Musical therapy: Passion Pit’s Kindred
Buffalonian electronica artist shows personal growth in latest release
Release Date: April 21
Label: Columbia Records
Passion Pit has risen from the ashes.
Kindred is the group’s first release since frontman Michael Angelakos publicly discussed his rocky mental health history in 2012. Passion Pit’s sophomore album delivered morose, sentimentally raw lyrics hidden beneath sweet melodies and catchy-pop beats, displaying the emotional pain that inspired it.
The group’s new music has traded sadness for optimism, showing strength and hope through happier lyrical themes such as friends, family, love and good times.
At first glance, this newfound pep seems excessive and contrived. The album starts off radio-friendly with “Lifted Up (1985),” an ultra-poppy, almost to the point of melting your brain, liquid-bubblegum track. The track starts off with a yipping which, upon hearing it, my brother likened to the sounds of our separation anxiety-ridden dog. With “1985 was a good year,” as focal lyrics, the song appears gimmicky and somehow both simplistic and overdone.
Much of the album follows in the same fashion, continuing the high-energy, falsetto-driven electropop displayed in the group’s earlier works – utilizing handclaps, layered synth and the occasional auto-tune. Some tracks are similar to the work Passion Pit has done in the past, like (attempted) pump-up party jam “Until We Can’t (Let’s Go).” Others like “Ten Feet Tall (II)” resemble Owl City, which I doubt was what Angelakos was going for.
But as shown previously on the group’s last album, Gossamer, Angelakos has a knack for lyrical depth beneath cheery pop music. “The flickering light’s just a flame / Oh but yeah, I’m so tired / I’ve been away for so many years,” he sings in “Lifted Up (1985),” displaying the transition from his struggle with bipolar disorder.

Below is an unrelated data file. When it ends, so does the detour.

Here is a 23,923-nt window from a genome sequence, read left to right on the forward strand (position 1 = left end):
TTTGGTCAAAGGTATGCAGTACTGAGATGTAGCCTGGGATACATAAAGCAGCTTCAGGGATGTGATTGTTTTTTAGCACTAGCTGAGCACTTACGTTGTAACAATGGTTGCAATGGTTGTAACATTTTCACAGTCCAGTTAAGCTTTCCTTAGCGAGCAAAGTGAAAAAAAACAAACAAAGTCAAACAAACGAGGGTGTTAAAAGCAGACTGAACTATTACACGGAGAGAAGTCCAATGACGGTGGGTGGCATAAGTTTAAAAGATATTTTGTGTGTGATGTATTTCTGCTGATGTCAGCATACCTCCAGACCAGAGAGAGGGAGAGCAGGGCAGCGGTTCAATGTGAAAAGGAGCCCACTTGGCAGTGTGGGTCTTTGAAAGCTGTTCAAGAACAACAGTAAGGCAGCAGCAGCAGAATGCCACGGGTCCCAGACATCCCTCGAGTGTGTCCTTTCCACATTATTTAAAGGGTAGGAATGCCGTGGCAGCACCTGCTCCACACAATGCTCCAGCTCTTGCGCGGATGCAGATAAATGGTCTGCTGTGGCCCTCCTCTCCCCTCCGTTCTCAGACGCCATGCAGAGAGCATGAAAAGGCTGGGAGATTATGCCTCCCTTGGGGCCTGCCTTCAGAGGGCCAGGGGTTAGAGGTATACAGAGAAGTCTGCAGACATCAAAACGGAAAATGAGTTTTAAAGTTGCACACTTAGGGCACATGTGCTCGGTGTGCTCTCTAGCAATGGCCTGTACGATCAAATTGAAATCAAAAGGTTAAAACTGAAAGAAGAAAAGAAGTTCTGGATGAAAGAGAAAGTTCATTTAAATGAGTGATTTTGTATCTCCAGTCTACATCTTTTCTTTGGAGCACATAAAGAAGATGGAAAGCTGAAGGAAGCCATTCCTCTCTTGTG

Unlike the catchy, beat-driven tracks that have won Passion Pit much recognition over the past seven years, the real gems on Kindred are the ones Angelakos stripped down, removing the effervescent, distracting gimmicks and leaving a clean, emotional sound and displaying his growth since such a low time in his life.
“Where the Sky Hangs” delivers a funky bass line mixed with snappy synth pop and layered vocals that make it impossible not to nod along to the beat. It’s the kind of song you’d expect to hear playing in Forever 21, but somehow that’s a great thing here. It begs nostalgia for things that haven’t happened yet.
“Whole Life Story” is a letter to Angelakos’ wife apologizing for the scrutiny the pair received from the media after his personal issues were aired to the public. With more claps and controlled keyboard sounds, the track is both honest and clear. “Looks Like Rain” displays a similar simplicity, with dampened electronica sounds combined with layered harmonies and actual, real-life acoustic piano.
Along with the album’s 10 songs, four bonus tracks were released – four reimagined versions of the main songs. With an acoustic version of “My Brother Taught Me How to Swim,” we hear something unbelievable – acoustic guitar in a Passion Pit song. A stripped-down “slow-mo” version of “Lifted Up” made its way to the bonus track listing as well, delivering a simpler, more magical version of the hyper-pop radio single.
Though Kindred is far from Passion Pit’s best work, it shows an important moment in the group’s history – recovery. Despite an abundance of overwrought, tacky synth-pop, the album delivers a fistful of listen-worthy tracks, all with beautiful electropop goodness and lyrics that tell an inspirational story of resurgence.
Grace Trimper is a staff writer and can be reached at firstname.lastname@example.org